Chapter XXVII.—Times are Measured in Proportion as They Pass by.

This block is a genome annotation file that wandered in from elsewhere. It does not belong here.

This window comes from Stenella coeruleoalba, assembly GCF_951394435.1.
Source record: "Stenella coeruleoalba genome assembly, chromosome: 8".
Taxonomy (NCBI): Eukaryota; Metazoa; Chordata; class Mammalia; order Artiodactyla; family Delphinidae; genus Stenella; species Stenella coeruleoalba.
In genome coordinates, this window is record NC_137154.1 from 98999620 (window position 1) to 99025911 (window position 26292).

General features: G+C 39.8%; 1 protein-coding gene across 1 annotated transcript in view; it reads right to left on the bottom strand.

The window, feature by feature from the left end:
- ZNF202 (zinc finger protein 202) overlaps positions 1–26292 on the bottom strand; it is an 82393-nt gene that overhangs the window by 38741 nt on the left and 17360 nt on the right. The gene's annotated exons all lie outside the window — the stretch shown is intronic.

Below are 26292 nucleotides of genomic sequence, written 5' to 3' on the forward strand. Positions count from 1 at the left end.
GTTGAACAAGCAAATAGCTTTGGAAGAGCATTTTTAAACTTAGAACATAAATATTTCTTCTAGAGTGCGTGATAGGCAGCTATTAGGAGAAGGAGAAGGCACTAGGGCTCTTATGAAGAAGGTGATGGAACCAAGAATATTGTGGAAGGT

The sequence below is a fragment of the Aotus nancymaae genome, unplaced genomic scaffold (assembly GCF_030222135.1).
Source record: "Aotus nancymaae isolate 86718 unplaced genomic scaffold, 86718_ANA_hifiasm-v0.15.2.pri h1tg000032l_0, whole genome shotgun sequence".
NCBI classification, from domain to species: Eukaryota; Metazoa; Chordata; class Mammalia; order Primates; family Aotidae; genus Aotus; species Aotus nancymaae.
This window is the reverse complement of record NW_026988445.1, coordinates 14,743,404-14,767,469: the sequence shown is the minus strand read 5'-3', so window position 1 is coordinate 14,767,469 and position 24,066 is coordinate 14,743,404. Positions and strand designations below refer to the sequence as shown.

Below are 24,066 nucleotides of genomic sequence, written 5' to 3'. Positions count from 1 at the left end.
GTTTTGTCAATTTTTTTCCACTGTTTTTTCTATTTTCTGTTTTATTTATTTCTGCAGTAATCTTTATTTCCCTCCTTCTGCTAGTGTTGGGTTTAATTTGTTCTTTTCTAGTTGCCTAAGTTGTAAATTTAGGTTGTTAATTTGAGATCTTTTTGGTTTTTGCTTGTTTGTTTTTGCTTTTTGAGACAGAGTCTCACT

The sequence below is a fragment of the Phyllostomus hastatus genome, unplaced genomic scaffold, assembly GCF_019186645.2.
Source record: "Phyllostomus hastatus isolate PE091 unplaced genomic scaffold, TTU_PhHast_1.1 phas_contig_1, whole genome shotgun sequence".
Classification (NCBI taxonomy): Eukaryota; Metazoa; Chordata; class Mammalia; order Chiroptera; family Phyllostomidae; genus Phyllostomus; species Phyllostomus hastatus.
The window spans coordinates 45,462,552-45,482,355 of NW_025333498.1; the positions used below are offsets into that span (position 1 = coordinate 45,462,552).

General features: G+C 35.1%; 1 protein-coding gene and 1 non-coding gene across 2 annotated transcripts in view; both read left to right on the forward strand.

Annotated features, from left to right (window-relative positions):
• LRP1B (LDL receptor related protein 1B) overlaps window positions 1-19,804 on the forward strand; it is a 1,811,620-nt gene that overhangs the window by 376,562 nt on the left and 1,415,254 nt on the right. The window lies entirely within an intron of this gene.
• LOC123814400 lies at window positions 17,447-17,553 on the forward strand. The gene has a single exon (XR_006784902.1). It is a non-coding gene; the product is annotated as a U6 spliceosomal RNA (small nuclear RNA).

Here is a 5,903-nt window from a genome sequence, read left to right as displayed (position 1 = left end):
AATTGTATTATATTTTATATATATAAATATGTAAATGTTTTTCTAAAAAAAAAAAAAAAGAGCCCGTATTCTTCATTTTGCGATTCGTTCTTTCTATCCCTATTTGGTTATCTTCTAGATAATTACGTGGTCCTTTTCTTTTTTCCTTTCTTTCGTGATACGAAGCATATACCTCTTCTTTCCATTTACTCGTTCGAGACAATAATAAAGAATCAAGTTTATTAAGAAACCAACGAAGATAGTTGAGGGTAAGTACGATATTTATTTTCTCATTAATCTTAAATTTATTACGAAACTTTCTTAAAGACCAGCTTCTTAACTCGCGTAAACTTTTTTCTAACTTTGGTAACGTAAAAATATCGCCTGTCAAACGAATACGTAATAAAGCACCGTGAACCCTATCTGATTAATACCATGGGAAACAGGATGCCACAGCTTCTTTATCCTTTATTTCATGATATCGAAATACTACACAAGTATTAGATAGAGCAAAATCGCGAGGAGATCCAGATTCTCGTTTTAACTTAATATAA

34. Persevere, O my mind, and give earnest heed. od is our helper; He made us, and not we ourselves. 1052 Give heed, where truth dawns. Lo, suppose the voice of a body begins to sound, and does sound, and sounds on, and lo! it ceases,—it is now silence, and that voice is past and is no longer a voice. It was future before it sounded, and could not be measured, because as yet it was not; and now it cannot, because it no longer is. Then, therefore, while it was sounding, it might, because there was then that which might be measured. But even then it did not stand still, for it was going and passing away. Could it, then, on that account be measured the more? For, while passing, it was being extended into some space of time, in which it might be measured, since the present hath no space. If, therefore, then it might be measured, lo! suppose another voice hath begun to sound, and still soundeth, in a continued tenor without any interruption, we can measure it while it is sounding; for when it shall have ceased to sound, it will be already past, and there will not be that which can be measured. Let us measure it truly, and let us say how much it is. But as yet it sounds, nor can it be measured, save from that instant in which it began to sound, even to the end in which it left off. For the interval itself we measure from p. 173 some beginning unto some end. On which account, a voice which is not yet ended cannot be measured, so that it may be said how long or how short it may be; nor can it be said to be equal to another, or single or double in respect of it, or the like. But when it is ended, it no longer is. In what manner, therefore, may it be measured? And yet we measure times; still not those which as yet are not, nor those which no longer are, nor those which are protracted by some delay, nor those which have no limits. We, therefore, measure neither future times, nor past, nor present, nor those passing by; and yet we do measure times.